Cherry-picking and lemon-squeezing takes time

Generally, tech industry analysts tend to ‘cherry-pick’ their recommended options more than they warn people off picking a lemon. As a result, I’ve been thinking about Hardie and MacKenzie’s paper on lemon-squeezing (

Photo: yuankuei on Flickr
Photo: yuankuei on Flickr

In a nutshell, the effort taken to evaluate things gets more complex over time. Even when it’s numerical data being calculated, it can be hard to tell the difference between ‘cherries’ and ‘lemons’. Cherry-picking and lemon-squeezing takes time, and there’s a certain point where the effort taken no longer becomes economical.

I think this is missing from many of the conversations I have about the rise of algorithmic devices, like Gartner Peer Insights, where the internet’s affordance for the multiplication of reviews and reviewers makes things like G2 and Peer Insights possible. But the evolution of the MQ is also about productivity. Each shift in the method pushes the effort of lemon-squeezing off the analyst and on to the vendors and users.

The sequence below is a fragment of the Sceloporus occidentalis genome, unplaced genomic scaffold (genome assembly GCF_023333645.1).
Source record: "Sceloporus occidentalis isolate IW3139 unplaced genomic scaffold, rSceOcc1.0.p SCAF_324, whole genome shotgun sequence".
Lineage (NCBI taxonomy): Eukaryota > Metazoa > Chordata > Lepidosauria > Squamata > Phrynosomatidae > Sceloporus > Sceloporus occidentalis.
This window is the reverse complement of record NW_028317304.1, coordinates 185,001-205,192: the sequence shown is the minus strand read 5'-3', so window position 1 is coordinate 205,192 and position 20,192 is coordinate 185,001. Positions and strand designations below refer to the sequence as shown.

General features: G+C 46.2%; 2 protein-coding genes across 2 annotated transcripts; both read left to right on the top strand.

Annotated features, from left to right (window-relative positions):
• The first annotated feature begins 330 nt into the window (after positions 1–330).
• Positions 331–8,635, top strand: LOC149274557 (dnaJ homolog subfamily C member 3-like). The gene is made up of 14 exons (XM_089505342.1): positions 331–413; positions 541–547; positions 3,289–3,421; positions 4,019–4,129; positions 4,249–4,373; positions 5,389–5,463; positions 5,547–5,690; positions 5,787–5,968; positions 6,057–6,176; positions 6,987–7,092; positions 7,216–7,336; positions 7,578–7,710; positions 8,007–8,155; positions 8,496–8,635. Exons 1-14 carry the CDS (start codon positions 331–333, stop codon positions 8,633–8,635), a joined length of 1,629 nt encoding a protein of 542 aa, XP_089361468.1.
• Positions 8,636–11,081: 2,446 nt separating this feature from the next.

Duncan Chapple

Duncan Chapple is the preeminent consultant on optimising international analyst relations and the value created by analyst firms. As SageCircle research director, Chapple directs programs that assess and increase the business value of relationships with industry analysts and sourcing advisors.